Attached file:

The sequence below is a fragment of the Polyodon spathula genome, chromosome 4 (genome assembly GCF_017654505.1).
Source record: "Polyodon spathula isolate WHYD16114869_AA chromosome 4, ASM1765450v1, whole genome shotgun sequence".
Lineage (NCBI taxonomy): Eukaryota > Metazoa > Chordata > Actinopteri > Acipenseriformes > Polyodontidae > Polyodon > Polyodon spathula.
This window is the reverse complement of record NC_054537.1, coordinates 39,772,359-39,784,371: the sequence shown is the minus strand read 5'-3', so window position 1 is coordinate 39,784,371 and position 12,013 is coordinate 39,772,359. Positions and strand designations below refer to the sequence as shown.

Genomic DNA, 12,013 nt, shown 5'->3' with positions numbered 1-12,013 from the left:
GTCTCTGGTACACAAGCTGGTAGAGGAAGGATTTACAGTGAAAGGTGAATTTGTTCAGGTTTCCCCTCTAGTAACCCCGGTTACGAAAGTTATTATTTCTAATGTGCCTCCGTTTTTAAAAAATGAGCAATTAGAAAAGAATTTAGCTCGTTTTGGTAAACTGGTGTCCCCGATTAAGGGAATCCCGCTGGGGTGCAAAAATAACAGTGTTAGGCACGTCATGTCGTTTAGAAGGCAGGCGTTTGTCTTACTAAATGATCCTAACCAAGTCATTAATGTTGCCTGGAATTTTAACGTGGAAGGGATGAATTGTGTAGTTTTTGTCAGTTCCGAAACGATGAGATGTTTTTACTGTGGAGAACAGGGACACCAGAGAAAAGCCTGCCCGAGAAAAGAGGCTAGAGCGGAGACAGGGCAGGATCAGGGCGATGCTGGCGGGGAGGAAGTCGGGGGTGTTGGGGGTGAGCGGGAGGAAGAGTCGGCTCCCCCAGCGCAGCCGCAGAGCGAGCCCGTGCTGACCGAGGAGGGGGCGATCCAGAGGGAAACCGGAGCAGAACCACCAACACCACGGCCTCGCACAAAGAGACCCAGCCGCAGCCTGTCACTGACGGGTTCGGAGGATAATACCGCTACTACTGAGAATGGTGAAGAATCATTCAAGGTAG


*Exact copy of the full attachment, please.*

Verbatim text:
The sequence below is a fragment of the Polyodon spathula genome, chromosome 4 (genome assembly GCF_017654505.1).
Source record: "Polyodon spathula isolate WHYD16114869_AA chromosome 4, ASM1765450v1, whole genome shotgun sequence".
Lineage (NCBI taxonomy): Eukaryota > Metazoa > Chordata > Actinopteri > Acipenseriformes > Polyodontidae > Polyodon > Polyodon spathula.
This window is the reverse complement of record NC_054537.1, coordinates 39,772,359-39,784,371: the sequence shown is the minus strand read 5'-3', so window position 1 is coordinate 39,784,371 and position 12,013 is coordinate 39,772,359. Positions and strand designations below refer to the sequence as shown.

Genomic DNA, 12,013 nt, shown 5'->3' with positions numbered 1-12,013 from the left:
GTCTCTGGTACACAAGCTGGTAGAGGAAGGATTTACAGTGAAAGGTGAATTTGTTCAGGTTTCCCCTCTAGTAACCCCGGTTACGAAAGTTATTATTTCTAATGTGCCTCCGTTTTTAAAAAATGAGCAATTAGAAAAGAATTTAGCTCGTTTTGGTAAACTGGTGTCCCCGATTAAGGGAATCCCGCTGGGGTGCAAAAATAACAGTGTTAGGCACGTCATGTCGTTTAGAAGGCAGGCGTTTGTCTTACTAAATGATCCTAACCAAGTCATTAATGTTGCCTGGAATTTTAACGTGGAAGGGATGAATTGTGTAGTTTTTGTCAGTTCCGAAACGATGAGATGTTTTTACTGTGGAGAACAGGGACACCAGAGAAAAGCCTGCCCGAGAAAAGAGGCTAGAGCGGAGACAGGGCAGGATCAGGGCGATGCTGGCGGGGAGGAAGTCGGGGGTGTTGGGGGTGAGCGGGAGGAAGAGTCGGCTCCCCCAGCGCAGCCGCAGAGCGAGCCCGTGCTGACCGAGGAGGGGGCGATCCAGAGGGAAACCGGAGCAGAACCACCAACACCACGGCCTCGCACAAAGAGACCCAGCCGCAGCCTGTCACTGACGGGTTCGGAGGATAATACCGCTACTACTGAGAATGGTGAAGAATCATTCAAGGTAG